NIGHTMARE ALLEY – A Review by Cynthia Flores
Director Guillermo del Toro is the master of moody, atmospheric films. With Nightmare Alley he has given us a thriller in full-blown film noir style. This style of filmmaking comes from the French “dark film” genre made popular in the 1940s and 1950s. Mostly shot in black and white, these films had stark lighting effects and all manner of corrupt and brutal criminals with slinky femme fatales. These types of films used lots of flashbacks and had intricate plots. All the stories had an underlying existentialist philosophy. Think of great crime dramas such as 1944’s Double Indemnity or 1946’s The Big Sleep.
In Nightmare Alley, when charismatic but down-on-his-luck Stanton Carlisle (Bradley Cooper) gets a chance to work in a small seedy traveling carnival, he takes it. It’s the kind of place where no one cares where you come from because you are now one of them. It’s in this world filled with macabre shocks and wonders that he first learns about the geek act from Clem Hoately (Willem Defoe) the manager of the carnival.
Stanton then has an affair with Zeena (Toni Collette) the carnival clairvoyant and befriends her has-been husband Pete (David Strathairn). Pete teaches him the gift of being a mentalist and psychic and he’s a natural at it. This is Stanton’s golden ticket to success. Pete teaches him the gift of being a mentalist and psychic and he is a natural at it. He falls in love with the virtuous Molly (Rooney Mara) who is now his assistant in the act. Together they run away from the carnival and take their act on the road.
His act as a mentalist and psychic makes them famous and well-paid. He and his now-wife Molly perform in only the ritziest of venues. Far from the lowly carnival life where they met. Stanton’s fame causes him to catch the eye of Lilith Ritter. She is a stunning psychiatrist to the wealthy elite of New York society. This sets in motion a series of events that puts Stanton on the road to his destiny.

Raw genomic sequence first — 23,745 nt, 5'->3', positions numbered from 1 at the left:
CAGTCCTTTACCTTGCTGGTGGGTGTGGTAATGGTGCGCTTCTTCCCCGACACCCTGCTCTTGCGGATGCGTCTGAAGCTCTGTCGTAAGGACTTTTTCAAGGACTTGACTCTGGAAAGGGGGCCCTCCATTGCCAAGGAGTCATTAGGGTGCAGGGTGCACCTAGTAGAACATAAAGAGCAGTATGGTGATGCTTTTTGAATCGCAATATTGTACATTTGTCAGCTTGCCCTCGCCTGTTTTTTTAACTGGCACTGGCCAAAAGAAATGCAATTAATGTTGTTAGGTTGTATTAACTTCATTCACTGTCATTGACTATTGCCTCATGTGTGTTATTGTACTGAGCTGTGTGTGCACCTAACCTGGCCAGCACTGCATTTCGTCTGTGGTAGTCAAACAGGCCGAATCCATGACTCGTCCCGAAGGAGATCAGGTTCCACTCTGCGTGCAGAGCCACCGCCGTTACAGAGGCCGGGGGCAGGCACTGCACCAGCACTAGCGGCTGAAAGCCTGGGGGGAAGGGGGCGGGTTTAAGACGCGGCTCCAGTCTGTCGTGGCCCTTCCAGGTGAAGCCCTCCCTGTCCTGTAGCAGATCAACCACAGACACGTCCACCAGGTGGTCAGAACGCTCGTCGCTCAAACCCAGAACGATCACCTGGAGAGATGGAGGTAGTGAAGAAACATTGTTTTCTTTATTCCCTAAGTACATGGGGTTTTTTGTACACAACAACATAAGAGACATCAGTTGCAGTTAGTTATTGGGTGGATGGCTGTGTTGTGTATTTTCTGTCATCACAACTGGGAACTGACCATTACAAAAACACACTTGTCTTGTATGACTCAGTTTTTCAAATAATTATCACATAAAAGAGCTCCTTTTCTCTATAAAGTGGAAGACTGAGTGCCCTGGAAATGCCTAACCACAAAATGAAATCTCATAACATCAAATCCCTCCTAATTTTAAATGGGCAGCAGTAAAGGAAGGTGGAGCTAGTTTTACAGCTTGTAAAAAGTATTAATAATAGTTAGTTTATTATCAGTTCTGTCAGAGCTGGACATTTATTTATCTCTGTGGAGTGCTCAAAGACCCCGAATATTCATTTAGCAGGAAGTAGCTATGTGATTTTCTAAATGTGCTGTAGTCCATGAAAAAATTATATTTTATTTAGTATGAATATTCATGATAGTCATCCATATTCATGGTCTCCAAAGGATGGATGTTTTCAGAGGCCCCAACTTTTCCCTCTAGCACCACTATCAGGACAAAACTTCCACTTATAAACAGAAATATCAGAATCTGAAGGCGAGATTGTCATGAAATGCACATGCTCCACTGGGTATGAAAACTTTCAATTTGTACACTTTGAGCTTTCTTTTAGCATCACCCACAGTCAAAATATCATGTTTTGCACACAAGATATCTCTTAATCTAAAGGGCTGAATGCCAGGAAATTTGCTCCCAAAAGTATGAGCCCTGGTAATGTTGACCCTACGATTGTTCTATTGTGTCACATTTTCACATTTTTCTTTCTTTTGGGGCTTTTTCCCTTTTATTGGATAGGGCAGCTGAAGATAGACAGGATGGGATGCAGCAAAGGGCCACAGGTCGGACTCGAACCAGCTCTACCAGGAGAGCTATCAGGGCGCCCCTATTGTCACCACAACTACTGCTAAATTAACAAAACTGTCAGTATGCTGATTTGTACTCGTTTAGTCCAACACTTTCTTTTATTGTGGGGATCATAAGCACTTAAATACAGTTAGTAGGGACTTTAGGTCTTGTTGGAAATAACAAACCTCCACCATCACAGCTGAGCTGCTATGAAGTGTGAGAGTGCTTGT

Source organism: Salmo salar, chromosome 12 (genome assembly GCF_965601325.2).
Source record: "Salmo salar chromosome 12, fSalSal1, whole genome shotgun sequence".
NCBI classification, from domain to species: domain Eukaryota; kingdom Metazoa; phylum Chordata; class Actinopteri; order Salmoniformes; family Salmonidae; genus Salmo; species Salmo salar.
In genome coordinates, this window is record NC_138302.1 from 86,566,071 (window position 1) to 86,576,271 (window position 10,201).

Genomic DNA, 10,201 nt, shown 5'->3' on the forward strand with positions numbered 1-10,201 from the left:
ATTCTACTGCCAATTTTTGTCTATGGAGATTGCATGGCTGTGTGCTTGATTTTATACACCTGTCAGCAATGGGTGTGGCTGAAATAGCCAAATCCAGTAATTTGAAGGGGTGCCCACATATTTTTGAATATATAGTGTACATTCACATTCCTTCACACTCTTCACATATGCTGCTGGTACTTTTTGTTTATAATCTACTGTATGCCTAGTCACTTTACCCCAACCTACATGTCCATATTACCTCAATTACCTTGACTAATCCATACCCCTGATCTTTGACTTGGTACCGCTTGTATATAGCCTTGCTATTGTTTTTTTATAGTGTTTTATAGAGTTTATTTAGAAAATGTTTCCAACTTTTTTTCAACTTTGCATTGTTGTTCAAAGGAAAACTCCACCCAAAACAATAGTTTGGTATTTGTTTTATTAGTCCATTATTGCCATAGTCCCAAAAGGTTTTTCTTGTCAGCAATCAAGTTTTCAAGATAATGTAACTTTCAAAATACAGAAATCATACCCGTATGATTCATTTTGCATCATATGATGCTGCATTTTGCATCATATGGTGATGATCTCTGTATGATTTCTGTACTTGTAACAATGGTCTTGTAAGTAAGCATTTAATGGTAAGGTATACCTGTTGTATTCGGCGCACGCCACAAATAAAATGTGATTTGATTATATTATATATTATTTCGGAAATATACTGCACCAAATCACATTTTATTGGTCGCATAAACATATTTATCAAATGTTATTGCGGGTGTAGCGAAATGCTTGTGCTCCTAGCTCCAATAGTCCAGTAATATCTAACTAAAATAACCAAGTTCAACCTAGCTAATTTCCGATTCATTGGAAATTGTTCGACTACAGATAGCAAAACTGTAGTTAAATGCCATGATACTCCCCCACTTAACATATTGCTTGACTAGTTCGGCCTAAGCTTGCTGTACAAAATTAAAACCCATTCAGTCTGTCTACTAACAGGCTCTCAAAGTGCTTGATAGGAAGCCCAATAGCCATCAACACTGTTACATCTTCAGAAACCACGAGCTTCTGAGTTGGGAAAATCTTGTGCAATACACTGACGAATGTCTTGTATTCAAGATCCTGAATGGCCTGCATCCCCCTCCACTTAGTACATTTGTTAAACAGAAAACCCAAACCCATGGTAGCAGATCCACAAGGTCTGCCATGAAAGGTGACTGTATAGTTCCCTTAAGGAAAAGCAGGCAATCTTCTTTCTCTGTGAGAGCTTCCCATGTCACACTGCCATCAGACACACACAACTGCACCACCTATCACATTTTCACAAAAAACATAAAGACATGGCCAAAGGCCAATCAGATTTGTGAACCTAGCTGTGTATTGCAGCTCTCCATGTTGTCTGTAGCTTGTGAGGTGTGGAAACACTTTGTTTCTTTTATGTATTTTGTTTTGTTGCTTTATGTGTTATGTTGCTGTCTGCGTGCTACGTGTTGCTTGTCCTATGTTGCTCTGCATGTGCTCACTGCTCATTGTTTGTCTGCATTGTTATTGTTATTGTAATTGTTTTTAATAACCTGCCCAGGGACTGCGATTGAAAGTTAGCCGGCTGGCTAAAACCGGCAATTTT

Nightmare Alley departs from the otherworldly elements of his past movies that he is known for. I mean, he won an academy award for a film about a sea monster falling in love with a cleaning woman. That being said, his storytelling abilities and his eye for creating worlds you live in with the characters up on the screen are in sharp focus here. Not to mention singlehandedly adding Cate Blanchett’s searing portrayal of psychiatrist Lilith Ritter to the annals of femme fatale history. Blanchett’s character could go toe to toe with Lauren Bacall’s infamous Vivian Rutledge as far as producing heat and sizzling steam on screen.
When asked what drew the sought-after director to this project Guillermo del Toro is quoted as saying:
“I was very interested in a story about destiny and humanity. Stanton Carlisle is a man who is given all the elements to change his life. He has people who believe in him, who love him and trust him. Yet his drive and his own hubris are so strong that they turn him away from that.”
I give Nightmare Alley a 4.5-star rating. It’s a stylized hardboiled look at the concept of being born bad – a karmic, carnie tale. This movie has the mythic quality and probing humanity that defines such del Toro classics as Pan’s Labyrinth and The Shape of Water. In other words, mask up and go see this on the big screen of a theater near you.
Directed by: Guillermo del Toro
Written by: Guillermo del Toro, Kim Morgan, based on the book by Lindsay Gresham
Selig Rating: 4.5 Stars
Running Time: 2h 30min
Drama / Crime Thriller
Wide Theatrical Release: December 17th
Starring: Bradley Cooper, Cate Blanchett, Toni Collette, Willem Dafoe, Richard Jenkins, Rooney Mara
The Selig Rating Scale:
5 Stars – Excellent movie, well worth the price.
4 Stars – Good movie
3 Stars – OK movie
2 Stars – No need to rush. Save it for a rainy day.
1 Star – Good that I saw it on the big screen but wish I hadn’t paid for it.